- Special Sections
- Public Notices
Carroll County Extension Homemakers invite all interested residents to a special program, “Championing for a Drug Free Carroll County” Wednesday, Nov. 7 at 7 p.m. at the Carroll County Extension Service office, 500 Floyd Drive in Carroll-ton.
Guest speakers will be Kentucky State Police Trooper Dave Roberts and Champions Coordinator Misty Wheeler.
Roberts and Wheeler will provide an insight into the problem, discuss the issues and ways to protect oneself and become an advocate. They will also discuss hot spot cards and health risks resulting from drug abuse.
In response to a growing concern with the increasing prevalence of prescription and non-prescription drug abuse and other drug activities in Carroll County, the Homemakers organization is hosting this program to inform the public and help residents understand what they individually can do and ways the community can come together to address the problem.
grandchildren support group
“Grandparents raising grandchildren, friends raising others’ children and relatives raising relatives’ children…” is an increasing statistic across the county today.
“Relatives Raising Relatives” is a Carroll County support group providing support, programs, and discussion to help answer questions and concerns faced by these parents.
Group meetings are the first Thursday of the month at the Carroll County Extension office. The next meeting is tomorrow, Nov. 1 at 6 p.m. Those planning on attending are encouraged to call the Extension office at (502) 732-7030 so enough food and materials are provided.
The soft drink lifestyle
Researchers have wondered for a long time about the impact of sugar substitutes on the American diet. Do they really help people eat fewer calories or lose weight? Diet soft drinks are the most commonly used source of sugar substitutes in the United States.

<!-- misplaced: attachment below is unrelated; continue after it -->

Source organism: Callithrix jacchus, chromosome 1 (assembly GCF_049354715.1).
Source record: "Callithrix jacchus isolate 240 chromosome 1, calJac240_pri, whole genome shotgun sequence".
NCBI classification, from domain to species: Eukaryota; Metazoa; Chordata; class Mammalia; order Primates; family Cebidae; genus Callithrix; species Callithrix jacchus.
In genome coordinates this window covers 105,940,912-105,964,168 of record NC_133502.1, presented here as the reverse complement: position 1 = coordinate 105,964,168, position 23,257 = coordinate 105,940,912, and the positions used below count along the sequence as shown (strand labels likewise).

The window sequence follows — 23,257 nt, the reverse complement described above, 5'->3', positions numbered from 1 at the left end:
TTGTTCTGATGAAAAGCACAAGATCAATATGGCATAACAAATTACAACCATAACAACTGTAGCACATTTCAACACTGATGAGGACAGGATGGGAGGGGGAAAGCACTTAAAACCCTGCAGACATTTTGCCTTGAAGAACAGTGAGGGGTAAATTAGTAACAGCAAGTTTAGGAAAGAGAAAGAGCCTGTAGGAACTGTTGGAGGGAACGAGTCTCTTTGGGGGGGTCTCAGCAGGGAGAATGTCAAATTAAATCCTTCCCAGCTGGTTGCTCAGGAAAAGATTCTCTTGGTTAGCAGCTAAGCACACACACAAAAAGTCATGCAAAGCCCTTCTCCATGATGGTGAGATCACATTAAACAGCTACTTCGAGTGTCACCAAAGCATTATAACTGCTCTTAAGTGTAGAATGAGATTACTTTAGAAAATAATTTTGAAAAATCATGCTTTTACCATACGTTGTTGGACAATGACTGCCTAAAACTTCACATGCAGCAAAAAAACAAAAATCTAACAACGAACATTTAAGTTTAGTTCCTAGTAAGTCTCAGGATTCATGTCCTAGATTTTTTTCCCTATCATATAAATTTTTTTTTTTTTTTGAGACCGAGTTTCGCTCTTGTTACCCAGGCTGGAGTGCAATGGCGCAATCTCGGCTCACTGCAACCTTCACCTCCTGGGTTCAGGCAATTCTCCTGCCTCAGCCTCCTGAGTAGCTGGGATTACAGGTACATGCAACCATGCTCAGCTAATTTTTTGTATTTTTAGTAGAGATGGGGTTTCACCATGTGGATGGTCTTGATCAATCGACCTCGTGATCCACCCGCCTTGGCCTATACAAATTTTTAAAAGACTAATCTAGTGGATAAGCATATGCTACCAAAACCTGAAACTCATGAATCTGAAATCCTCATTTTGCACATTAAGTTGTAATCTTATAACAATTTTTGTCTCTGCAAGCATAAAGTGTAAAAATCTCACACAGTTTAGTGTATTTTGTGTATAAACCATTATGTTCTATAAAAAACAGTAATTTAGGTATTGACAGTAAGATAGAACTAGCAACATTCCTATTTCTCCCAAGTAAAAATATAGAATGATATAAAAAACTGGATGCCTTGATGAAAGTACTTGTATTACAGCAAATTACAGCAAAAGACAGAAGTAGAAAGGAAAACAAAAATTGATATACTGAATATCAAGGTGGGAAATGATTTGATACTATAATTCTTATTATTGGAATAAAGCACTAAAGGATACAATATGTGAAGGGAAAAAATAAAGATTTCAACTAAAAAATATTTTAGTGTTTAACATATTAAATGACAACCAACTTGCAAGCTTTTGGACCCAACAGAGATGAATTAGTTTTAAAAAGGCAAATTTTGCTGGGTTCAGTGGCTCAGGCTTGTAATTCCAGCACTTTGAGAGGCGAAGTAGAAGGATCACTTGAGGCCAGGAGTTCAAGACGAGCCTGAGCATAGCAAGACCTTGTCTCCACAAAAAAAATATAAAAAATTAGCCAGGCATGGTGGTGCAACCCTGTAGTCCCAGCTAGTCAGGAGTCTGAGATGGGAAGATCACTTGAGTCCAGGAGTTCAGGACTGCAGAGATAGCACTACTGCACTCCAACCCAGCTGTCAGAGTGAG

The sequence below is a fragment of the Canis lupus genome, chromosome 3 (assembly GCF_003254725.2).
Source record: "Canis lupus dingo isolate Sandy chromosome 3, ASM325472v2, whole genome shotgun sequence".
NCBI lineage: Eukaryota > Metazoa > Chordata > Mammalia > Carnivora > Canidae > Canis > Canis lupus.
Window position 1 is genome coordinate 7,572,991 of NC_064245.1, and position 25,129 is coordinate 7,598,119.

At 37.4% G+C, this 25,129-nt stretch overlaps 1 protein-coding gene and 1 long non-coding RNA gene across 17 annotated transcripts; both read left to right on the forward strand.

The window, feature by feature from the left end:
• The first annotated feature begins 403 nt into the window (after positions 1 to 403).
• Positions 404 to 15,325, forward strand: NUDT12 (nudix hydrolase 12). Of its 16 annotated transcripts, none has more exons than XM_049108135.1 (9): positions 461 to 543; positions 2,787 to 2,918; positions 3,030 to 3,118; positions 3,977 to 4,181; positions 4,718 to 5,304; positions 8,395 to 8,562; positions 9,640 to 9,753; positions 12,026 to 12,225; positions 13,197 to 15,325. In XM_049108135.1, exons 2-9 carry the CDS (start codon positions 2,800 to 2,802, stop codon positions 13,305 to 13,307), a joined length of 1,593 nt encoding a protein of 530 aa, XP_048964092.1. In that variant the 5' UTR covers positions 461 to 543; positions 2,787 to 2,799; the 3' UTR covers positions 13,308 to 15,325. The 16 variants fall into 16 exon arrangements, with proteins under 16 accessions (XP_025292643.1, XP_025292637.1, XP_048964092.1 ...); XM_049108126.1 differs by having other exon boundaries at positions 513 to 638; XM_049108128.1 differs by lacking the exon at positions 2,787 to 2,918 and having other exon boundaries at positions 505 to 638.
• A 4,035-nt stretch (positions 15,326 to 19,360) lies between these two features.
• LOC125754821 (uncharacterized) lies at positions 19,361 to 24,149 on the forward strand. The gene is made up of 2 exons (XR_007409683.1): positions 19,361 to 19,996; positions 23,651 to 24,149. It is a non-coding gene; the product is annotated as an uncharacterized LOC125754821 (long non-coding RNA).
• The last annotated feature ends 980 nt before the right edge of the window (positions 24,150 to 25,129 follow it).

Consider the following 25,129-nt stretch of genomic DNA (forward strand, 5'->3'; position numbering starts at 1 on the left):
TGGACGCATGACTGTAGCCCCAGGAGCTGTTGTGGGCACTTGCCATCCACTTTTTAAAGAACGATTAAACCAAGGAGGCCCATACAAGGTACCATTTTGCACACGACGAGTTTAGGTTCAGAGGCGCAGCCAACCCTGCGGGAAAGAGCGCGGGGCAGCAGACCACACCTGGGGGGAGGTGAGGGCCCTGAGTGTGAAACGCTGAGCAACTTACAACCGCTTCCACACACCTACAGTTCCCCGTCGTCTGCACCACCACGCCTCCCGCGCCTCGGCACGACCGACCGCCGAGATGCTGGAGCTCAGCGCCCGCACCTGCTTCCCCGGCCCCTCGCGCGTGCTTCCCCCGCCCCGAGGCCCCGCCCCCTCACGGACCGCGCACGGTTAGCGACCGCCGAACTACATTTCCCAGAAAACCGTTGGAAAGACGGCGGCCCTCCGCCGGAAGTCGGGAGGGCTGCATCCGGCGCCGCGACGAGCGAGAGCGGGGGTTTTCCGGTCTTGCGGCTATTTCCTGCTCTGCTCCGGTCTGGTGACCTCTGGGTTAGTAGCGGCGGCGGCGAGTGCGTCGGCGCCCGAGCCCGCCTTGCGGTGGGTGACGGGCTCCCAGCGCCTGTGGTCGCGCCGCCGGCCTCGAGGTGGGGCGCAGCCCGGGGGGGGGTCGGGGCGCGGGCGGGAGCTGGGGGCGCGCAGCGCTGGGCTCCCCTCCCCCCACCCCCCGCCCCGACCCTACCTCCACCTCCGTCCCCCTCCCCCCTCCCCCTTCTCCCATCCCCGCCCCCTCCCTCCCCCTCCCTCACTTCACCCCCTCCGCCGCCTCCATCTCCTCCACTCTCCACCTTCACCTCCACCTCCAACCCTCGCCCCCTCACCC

A new study suggests that whether you are drinking regular or diet, a lifestyle including soft drinks is not likely to promote good health. Researchers found that people who regularly drink soft drinks, even diet sodas, are also known to eat foods higher in calories and fat, and to get less physical activity. Soft drink consumers were found to have a 40 percent greater risk of having or developing metabolic syndrome, a set of conditions that increase risk for heart disease. These conditions include increased waist circumference, fasting blood glucose, triglycerides and blood pressure and decreased HDL (good) cholesterol. So take a look at your lifestyle and see where you may be able to make some changes to decrease your risk factors. It is not likely that diet soft drinks themselves actually cause people to develop risk factors. Rather, consumption of soft drinks probably accompanies other lifestyle choices that do not promote heart health.
Oct. 31 is a magical night for children but can be dangerous if they are not careful.
Children under 12 years of age should be accompanied by an adult; older children should go in a group with other students. They should know their phone number or carry a cell phone in case of an emergency.
Everyone should carry a flashlight with new batteries. It is important to trick-or-treat only at homes with outside lights that are turned on and never enter anyone’s home unless accompanied by an adult.
Children should be reminded to walk and not run while trick-or-treating and to stop at street corners and driveways looking both directions before crossing the street.
All candy should be inspected before eating. Discard all unwrapped candy. Be safe and have a happy Halloween!
Grace Angotti is Carroll Co. Extension agent for family and consumer sciences. Call her at (502) 732-7030 or send e-mail to email@example.com.